The role of gut microbes in satisfying the nutritional demands of adult and juvenile wild, black howler monkeys (Alouatta pigra)

Katherine R. Amato*, Steven R. Leigh, Angela Kent, Roderick I. Mackie, Carl J. Yeoman, Rebecca M. Stumpf, Brenda A. Wilson, Karen E. Nelson, Bryan A. White, Paul A. Garber

*Corresponding author for this work

Research output: Contribution to journalArticlepeer-review

58 Scopus citations


In all mammals, growth, development, pregnancy, and lactation increase nutritional demands. Although primate field studies tend to focus on shifts in activity and diet as mechanisms to compensate for these demands, differences in digestive efficiency also are likely to be important. Because the gut microbiota can impact host digestive efficiency, we examined differences in activity budget, diet, and the gut microbial community among adult male (N54), adult female (N54), and juvenile (N55) wild black howler monkeys (Alouatta pigra) across a ten-month period in Palenque National Park, Mexico to determine how adult females and juveniles compensate for increased nutritional demands. Results indicate that adult females and juveniles consumed more protein and energy than adultmales. Adult males, adult females, and juveniles also possessed distinct gut microbial communities, unrelated to diet. Juveniles exhibited a gut microbiota characterized by bacteria from the phylum Firmicutes, such as Roseburia and Ruminococcus, and demonstrated high fecal volatile fatty acid content, suggesting increased microbial contributions to host energy balances. Adult females possessed a higher Firmicutes to Bacteroidetes ratio, also suggesting increased energy production, and their gut microbiota was characterized by Lactococcus, which has been associated with folate biosynthesis. On the basis of these patterns, it appears that the gut microbiota differentially contributes to howler monkey nutrition during reproduction and growth. Determining the nutritional and energetic importance of shifts in activity, diet, and the gut microbiota in other nonhuman primate taxa, as well as humans, will transform our understanding of these life history processes and the role of host-microbe relationships in primate evolution.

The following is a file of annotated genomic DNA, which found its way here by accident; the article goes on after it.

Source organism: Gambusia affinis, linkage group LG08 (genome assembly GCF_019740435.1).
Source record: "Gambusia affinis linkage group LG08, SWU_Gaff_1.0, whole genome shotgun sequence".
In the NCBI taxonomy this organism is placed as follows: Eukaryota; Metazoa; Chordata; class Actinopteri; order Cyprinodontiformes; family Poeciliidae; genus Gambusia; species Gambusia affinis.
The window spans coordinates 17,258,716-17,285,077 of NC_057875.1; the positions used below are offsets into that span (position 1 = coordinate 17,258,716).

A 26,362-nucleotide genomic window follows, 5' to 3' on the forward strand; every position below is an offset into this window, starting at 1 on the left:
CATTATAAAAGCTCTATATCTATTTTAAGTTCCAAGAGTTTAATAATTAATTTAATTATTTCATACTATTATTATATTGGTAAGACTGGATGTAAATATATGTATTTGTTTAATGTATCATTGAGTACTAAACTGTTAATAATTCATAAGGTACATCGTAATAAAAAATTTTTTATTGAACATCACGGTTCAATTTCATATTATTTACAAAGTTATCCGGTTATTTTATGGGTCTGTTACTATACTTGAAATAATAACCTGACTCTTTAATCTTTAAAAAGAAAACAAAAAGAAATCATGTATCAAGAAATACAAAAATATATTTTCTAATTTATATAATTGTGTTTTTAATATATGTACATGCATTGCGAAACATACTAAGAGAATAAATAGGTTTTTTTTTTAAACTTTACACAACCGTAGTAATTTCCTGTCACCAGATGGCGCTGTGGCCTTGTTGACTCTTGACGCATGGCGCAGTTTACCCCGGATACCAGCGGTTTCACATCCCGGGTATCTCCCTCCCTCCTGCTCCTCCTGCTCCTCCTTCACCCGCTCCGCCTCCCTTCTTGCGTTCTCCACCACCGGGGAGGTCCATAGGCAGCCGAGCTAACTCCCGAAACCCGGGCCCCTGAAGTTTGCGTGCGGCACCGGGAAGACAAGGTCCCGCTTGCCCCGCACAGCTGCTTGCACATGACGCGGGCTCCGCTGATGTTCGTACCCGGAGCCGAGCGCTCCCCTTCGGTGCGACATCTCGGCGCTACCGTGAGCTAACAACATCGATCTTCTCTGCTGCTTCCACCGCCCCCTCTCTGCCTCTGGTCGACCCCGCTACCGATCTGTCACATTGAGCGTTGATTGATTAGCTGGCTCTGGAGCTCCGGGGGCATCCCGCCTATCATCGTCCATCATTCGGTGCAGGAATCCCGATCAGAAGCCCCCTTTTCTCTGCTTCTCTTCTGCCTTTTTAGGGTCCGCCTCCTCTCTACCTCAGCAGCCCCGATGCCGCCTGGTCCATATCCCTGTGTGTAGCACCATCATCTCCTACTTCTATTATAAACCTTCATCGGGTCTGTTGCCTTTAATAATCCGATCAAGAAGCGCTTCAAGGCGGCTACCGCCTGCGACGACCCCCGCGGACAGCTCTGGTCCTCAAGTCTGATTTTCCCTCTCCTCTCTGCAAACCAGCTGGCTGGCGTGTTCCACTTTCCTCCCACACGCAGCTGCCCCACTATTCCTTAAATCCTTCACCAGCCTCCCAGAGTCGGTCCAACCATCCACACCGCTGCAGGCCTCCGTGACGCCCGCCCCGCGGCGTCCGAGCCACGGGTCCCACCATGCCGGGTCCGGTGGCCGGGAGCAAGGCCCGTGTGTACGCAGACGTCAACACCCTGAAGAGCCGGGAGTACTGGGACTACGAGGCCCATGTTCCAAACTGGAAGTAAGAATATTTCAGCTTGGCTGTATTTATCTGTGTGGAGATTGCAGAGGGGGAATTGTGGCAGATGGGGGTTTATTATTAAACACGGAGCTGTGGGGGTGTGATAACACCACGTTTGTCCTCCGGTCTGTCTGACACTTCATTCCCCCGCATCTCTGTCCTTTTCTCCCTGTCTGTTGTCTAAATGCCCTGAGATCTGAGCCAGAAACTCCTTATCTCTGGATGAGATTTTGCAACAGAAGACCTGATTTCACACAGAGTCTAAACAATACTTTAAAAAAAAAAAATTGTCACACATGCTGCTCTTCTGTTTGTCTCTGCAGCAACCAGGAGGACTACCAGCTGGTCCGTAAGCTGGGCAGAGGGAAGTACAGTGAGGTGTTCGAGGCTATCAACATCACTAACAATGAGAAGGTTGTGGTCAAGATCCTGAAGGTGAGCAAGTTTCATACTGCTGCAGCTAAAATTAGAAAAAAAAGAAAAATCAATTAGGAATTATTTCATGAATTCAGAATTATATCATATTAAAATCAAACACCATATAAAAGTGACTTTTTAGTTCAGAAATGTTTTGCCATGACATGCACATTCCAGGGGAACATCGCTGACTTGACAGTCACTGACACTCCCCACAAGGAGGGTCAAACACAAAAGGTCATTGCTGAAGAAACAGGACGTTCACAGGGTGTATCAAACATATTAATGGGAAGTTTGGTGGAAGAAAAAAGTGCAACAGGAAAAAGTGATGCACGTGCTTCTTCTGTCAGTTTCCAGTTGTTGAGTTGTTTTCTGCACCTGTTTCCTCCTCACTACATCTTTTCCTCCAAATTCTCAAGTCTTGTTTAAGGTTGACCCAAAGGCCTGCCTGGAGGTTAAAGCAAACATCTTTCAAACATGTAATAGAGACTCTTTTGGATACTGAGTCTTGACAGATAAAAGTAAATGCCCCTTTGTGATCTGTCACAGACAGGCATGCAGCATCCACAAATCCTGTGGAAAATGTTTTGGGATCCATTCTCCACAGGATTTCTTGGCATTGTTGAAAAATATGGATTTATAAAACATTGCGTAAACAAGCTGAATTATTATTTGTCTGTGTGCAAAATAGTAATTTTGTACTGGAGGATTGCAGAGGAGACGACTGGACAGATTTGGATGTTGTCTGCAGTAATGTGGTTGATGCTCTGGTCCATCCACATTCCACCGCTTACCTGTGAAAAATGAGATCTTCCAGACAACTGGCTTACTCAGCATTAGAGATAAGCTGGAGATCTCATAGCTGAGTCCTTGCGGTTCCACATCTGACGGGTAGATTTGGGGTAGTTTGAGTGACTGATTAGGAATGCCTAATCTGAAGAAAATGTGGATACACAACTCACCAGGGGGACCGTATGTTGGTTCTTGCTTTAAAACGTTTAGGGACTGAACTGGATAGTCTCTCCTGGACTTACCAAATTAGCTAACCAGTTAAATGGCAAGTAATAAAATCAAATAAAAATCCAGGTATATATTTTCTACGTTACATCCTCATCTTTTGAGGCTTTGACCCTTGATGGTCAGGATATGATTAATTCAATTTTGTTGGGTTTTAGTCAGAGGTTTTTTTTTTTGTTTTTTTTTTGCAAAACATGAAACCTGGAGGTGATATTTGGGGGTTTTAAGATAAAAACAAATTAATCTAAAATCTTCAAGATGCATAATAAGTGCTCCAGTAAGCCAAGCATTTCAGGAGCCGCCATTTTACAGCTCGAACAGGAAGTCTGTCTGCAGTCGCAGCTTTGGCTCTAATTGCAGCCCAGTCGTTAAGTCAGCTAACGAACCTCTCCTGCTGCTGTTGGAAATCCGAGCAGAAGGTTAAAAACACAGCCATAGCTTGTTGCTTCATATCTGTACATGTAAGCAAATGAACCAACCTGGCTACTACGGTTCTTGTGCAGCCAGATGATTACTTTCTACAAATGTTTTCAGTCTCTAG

Original languageEnglish (US)
Pages (from-to)652-664
Number of pages13
JournalAmerican Journal of Physical Anthropology
Issue number4
StatePublished - Dec 1 2014


  • compensation
  • growth
  • gut microbiome
  • nonhuman primate
  • reproduction

ASJC Scopus subject areas

  • Anatomy
  • Anthropology


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